Coaches and players said they focused on what they perceived was the Jacksonville Jaguars’ biggest weakness. That obviously was smart.
Then again maybe – just maybe – the Tennessee Titans finally admitted to themselves what it is they don’t do well – namely run the football. That would be even smarter.
If you watched the Tennessee Titans defeat the Jacksonville Jaguars 23-17 you saw a different approach offensively.
Finally, there was no relentless determination to run the ball, particularly on early downs. Through the first three quarters the Titans threw it 15 times on first down and ran it six, not counting a kneel-down on the final snap of the first half.
Five of their seven longest gains of the contest came on first-down passes. Those included three significant throws to tight end Jared Cook – one for 55 yards and touchdown, and two others for 24 and 18 yards – who produced the best day of his career.
The production was not surprising. The Jaguars, after all, had lost three of their four Week 1 starters in the secondary (several backups too) to injury during the course of the season. If ever there was an opportunity to throw the ball and to do so effectively, this was it.
When all was said and done, Tennessee had 407 yards of total offense and 350 yards passing, both the second-highest figures of the season, respectively.
“We kind of looked at the first 15 [plays] script and saw there was a little change up from the normal and we kind of got excited,” Cook said. “So, kudos to [offensive coordinator Chris] Palmer for kind of doing that and catching the defense off guard.”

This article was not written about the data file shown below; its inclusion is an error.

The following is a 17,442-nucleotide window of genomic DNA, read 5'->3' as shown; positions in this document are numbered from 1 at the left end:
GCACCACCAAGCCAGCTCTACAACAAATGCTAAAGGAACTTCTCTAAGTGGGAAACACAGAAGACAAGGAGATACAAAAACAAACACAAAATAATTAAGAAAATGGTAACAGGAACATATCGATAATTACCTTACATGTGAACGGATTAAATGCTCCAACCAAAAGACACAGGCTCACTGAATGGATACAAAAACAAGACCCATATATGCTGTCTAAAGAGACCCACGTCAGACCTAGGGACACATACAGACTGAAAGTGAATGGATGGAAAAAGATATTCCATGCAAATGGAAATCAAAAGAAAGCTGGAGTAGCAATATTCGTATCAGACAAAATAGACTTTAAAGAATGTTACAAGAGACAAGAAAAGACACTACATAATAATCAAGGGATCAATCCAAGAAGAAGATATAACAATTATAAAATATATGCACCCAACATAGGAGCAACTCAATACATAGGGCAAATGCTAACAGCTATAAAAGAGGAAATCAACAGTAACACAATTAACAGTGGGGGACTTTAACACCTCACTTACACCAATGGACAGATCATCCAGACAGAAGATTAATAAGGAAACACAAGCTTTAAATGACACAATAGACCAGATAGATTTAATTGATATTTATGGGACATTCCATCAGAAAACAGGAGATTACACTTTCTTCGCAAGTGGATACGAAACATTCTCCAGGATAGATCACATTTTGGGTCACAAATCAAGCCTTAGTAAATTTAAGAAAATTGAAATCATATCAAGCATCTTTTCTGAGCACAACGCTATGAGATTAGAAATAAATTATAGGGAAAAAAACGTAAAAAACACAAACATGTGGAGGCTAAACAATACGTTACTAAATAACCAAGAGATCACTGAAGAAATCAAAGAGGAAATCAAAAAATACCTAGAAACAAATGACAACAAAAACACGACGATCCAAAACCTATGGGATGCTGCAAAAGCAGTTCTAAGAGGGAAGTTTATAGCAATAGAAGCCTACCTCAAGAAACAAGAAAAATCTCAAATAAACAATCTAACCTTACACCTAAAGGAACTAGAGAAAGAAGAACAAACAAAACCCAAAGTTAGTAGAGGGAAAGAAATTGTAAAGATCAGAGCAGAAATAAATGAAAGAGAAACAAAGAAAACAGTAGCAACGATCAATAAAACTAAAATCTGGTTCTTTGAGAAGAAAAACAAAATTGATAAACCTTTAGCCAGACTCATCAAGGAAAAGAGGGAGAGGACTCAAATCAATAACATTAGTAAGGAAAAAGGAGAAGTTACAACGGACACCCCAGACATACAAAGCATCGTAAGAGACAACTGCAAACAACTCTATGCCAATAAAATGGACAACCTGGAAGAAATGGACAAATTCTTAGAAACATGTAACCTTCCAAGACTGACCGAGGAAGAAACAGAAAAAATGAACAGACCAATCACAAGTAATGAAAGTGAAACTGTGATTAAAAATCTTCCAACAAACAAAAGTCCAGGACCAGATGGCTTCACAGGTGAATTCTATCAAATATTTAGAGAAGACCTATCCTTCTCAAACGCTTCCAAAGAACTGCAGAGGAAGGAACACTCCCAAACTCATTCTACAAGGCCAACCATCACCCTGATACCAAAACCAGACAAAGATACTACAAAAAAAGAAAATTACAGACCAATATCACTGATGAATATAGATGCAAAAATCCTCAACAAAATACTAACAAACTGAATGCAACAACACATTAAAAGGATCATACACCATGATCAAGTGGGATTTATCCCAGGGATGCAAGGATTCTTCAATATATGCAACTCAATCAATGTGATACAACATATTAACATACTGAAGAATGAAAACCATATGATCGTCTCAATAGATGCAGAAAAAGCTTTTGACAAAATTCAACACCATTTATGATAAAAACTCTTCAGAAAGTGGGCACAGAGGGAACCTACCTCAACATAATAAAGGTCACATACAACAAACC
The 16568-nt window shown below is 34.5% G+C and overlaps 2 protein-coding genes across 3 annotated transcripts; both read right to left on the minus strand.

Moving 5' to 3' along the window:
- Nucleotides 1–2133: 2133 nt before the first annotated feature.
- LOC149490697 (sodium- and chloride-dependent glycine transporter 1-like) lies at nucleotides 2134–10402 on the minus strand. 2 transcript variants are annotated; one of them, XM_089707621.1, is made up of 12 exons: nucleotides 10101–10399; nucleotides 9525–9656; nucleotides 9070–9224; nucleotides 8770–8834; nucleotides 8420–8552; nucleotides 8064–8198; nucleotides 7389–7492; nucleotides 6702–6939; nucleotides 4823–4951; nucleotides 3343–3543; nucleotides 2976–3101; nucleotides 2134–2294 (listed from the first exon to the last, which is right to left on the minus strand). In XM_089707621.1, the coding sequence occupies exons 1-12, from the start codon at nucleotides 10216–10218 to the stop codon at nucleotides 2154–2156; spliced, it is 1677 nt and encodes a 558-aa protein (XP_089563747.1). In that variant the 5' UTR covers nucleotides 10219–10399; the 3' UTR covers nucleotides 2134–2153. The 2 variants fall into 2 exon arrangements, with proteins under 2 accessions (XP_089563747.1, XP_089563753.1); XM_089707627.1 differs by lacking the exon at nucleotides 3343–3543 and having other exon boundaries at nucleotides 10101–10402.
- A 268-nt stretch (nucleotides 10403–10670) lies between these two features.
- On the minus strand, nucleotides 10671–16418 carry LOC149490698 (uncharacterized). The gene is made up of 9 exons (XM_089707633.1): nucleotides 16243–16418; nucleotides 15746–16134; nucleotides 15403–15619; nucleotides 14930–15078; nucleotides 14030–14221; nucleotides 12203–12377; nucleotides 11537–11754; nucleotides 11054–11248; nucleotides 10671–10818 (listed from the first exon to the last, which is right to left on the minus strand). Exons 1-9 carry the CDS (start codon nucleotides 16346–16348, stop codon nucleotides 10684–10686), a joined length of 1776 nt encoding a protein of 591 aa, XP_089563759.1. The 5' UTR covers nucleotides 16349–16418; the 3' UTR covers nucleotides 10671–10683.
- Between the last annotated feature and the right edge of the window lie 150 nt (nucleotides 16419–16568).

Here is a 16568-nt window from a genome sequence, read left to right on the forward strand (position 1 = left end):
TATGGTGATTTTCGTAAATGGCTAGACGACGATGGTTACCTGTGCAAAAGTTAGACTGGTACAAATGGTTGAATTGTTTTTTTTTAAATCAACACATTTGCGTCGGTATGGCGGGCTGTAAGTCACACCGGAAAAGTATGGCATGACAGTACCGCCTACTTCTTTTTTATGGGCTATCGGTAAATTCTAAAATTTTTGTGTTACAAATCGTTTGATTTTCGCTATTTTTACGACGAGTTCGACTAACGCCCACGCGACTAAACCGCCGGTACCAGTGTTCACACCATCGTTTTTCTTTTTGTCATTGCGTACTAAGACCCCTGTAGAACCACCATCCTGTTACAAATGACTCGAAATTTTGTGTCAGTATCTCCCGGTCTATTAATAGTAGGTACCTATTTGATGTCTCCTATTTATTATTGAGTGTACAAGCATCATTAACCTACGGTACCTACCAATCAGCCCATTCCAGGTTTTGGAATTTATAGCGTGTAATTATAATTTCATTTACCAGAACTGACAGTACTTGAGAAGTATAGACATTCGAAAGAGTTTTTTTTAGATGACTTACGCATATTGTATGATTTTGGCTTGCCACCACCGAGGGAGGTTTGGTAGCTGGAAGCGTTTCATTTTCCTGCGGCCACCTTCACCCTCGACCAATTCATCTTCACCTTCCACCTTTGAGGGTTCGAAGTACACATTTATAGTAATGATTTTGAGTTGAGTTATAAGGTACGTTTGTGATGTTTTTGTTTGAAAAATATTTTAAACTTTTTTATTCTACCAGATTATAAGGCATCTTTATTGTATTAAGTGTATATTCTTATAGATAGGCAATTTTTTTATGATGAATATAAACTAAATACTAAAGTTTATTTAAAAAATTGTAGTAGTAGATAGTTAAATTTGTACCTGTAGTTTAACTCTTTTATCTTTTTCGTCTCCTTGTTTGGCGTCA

Running back Chris Johnson, the cause of much consternation throughout this season for his (first) training camp holdout in pursuit of a new contract and (second) his significant decrease in production over the previous three years, finished with 56 yards on 15 carries.
It certainly was not his – or anyone else’s – best day. By any standards, those numbers were pedestrian.
Still, it was better than most he’s had in 2011 in that it was an effective performance. He got yards when the Titans needed him to do so, i.e. the fourth quarter.
It’s no surprise that the Titans’ best period, in terms of time of possession, was the last one. They held the ball for 9:41 of the final 15 minutes.
Each of their final six first-down plays during that time were runs. All of them gained yards. Never mind that it was not necessarily a lot of yards, it was enough for Palmer to call another run on second down following five of those six runs.
Johnson’s longest rush of the game was his last – and his best. It went for 13 yards and ended when he went to the ground untouched rather than go out of bounds in order to keep the clock running. That decision led to the two-minute warning, and from there quarterback Matt Hasselbeck took a knee three straight times.
“When you know what goal is at stake and when you know you are trying to make it to the playoffs and things like that, it’s not a hard decision [to get down],” Johnson said.
What’s at stake for the final game of the regular season is blatantly obvious. The Titans have to win at Houston and hope for favorable results elsewhere in order to make it to the playoffs.
The best way to get that victory is to be honest with themselves about who they are and what they have become on offense.
Anyone who has watched knows – for whatever reason – they’re better at throwing than running. Maybe Saturday’s game against Jacksonville was enough to prove it to the Titans themselves.